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First of all I have to say that getting decent sports pictures from a K-x is certainly feasible. Professional sports photogs use $5G cameras because their livelyhood depends on getting THE shot. For us normal human beings it isn't as critical. I've seen great action sports shots from all of the Pentax DSLR's
I agree somewhat with northcoastgreg. It is my opinion however that having a weather proof camera body is more important than having a weather proof lens. I've shot in some pretty heavy rain with the K10D and an non weather proof lens and have had no problem as long as I
A: covered the barrel of the lens with a plastic bag and
B: Removed the wet lens as soon as I got someplace out of the weather.
C: Placed a rubber band around the camera/lens junction to help keep water from getting in there

A camera body has a lot more openings and nooks and crannies that hold water. The lens, being essentially a cylinder, tends to shed water pretty well.

Of course you can start out with the K200D plus the DA 18-55 WR, that should get you going without having to worry about the ABC above.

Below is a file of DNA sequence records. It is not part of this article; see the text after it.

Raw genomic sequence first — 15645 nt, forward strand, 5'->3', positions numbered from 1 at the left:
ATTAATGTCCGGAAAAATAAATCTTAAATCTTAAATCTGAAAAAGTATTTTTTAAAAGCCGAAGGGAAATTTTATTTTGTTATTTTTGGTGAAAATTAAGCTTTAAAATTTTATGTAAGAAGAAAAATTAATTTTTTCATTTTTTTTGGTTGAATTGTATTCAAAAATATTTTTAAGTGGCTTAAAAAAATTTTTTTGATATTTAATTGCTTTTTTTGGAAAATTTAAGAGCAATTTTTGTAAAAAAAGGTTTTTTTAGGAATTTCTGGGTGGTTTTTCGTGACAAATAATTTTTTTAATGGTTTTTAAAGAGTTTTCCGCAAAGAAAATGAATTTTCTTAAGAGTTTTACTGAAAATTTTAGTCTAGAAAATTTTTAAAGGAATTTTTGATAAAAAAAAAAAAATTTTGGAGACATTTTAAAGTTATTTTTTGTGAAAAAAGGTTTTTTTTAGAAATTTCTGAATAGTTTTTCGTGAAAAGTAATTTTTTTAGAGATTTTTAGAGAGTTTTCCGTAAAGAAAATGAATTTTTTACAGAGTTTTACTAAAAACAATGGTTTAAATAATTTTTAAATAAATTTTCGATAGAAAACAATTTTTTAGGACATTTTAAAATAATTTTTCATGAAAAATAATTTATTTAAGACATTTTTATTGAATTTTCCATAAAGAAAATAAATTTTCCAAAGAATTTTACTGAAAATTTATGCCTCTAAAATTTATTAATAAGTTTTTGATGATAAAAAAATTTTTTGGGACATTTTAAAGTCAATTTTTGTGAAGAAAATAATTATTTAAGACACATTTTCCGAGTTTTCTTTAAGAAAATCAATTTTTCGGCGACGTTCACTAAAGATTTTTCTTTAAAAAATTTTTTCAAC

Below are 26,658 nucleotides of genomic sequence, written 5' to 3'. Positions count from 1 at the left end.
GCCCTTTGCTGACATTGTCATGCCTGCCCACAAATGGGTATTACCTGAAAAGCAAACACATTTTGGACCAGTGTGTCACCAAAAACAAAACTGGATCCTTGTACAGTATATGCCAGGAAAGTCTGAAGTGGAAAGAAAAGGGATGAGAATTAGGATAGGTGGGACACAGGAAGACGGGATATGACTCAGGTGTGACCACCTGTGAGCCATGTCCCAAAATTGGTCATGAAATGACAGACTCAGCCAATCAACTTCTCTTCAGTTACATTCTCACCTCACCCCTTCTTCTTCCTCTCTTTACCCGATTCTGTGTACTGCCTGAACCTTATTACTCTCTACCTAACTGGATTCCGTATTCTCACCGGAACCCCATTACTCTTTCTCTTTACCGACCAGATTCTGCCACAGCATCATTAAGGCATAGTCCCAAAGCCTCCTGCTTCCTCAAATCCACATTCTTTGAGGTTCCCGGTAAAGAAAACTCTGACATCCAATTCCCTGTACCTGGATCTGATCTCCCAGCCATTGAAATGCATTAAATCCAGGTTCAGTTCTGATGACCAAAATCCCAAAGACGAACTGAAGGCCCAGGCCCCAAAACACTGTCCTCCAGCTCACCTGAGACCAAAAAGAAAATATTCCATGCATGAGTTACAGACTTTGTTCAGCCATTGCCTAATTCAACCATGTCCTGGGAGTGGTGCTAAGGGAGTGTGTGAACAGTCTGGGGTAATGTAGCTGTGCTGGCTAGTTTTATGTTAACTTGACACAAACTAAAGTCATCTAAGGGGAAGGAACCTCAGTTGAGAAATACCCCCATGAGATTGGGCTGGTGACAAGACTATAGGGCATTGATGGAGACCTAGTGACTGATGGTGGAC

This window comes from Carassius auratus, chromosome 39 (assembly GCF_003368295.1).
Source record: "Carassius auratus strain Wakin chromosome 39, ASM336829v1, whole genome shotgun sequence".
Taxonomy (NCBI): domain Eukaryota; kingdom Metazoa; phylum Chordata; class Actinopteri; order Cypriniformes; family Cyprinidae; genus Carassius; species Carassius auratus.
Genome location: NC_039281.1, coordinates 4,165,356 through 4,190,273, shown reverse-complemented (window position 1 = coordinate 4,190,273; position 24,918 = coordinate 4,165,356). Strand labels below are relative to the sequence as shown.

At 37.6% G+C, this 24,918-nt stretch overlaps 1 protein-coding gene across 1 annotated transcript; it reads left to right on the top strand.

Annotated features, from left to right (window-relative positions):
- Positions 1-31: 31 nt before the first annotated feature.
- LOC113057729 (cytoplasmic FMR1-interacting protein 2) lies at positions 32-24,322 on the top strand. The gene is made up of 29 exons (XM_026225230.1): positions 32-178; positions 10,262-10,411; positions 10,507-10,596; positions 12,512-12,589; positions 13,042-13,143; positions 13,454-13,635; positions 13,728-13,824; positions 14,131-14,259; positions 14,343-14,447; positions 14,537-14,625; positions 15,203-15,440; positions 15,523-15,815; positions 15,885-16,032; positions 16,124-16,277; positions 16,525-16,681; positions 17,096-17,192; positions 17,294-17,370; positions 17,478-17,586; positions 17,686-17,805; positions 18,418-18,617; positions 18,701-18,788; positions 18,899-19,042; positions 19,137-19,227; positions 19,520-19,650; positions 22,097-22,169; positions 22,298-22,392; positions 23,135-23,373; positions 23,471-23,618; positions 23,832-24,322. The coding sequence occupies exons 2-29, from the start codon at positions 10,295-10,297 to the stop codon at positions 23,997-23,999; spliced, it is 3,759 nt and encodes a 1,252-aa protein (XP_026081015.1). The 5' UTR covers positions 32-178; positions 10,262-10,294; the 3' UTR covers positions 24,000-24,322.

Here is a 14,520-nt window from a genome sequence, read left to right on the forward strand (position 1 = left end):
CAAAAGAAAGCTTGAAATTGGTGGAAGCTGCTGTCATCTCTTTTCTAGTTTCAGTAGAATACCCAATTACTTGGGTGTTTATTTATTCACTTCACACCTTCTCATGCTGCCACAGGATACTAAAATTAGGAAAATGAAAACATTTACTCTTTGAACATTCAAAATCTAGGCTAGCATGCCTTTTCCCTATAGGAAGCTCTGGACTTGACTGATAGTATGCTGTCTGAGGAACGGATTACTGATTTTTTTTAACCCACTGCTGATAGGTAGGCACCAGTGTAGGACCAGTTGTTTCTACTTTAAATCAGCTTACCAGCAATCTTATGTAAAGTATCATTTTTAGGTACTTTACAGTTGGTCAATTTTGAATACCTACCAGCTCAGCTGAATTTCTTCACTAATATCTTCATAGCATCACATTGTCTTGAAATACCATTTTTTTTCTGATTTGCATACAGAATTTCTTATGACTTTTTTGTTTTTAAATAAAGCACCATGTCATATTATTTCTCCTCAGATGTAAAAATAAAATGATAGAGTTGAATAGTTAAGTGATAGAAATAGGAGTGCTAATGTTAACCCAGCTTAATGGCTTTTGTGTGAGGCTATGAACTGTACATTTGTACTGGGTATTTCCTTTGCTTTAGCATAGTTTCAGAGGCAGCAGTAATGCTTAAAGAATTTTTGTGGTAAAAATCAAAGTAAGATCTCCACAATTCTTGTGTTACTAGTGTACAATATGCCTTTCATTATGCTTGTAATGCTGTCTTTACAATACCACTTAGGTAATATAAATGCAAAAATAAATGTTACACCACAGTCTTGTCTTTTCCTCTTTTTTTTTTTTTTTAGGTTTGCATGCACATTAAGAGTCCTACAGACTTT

NaCl(hope that helps)H2O
05-13-2010, 11:33 AM   #6
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QuoteOriginally posted by drew39k Quote
Yikes. That is a price tag that doesnt interest me(the 700+ lens price). I tend to over think things before spending gobs of money. On first instict the KX seems like a good fit, but then i hear about this weather resistance and am like ooooh. Id imagine that the non WR cameras still hold up well, its just a good idea to be more cautionary with them? Which considering how much these things cost Ill be tending to it anyway.
It does sound like a really cool feature. It isn't 100% required. My older Pentax DSLR did fine with caution for almost 5 years. If they sold a drop-resistant model, it would be the same deal: you could pay more or just not drop the camera, and most of the time, not dropping it works fine.

QuoteQuote:
In regards to sports shots. Am I mistaken to assume that a DSLR will out preform a point and shoot?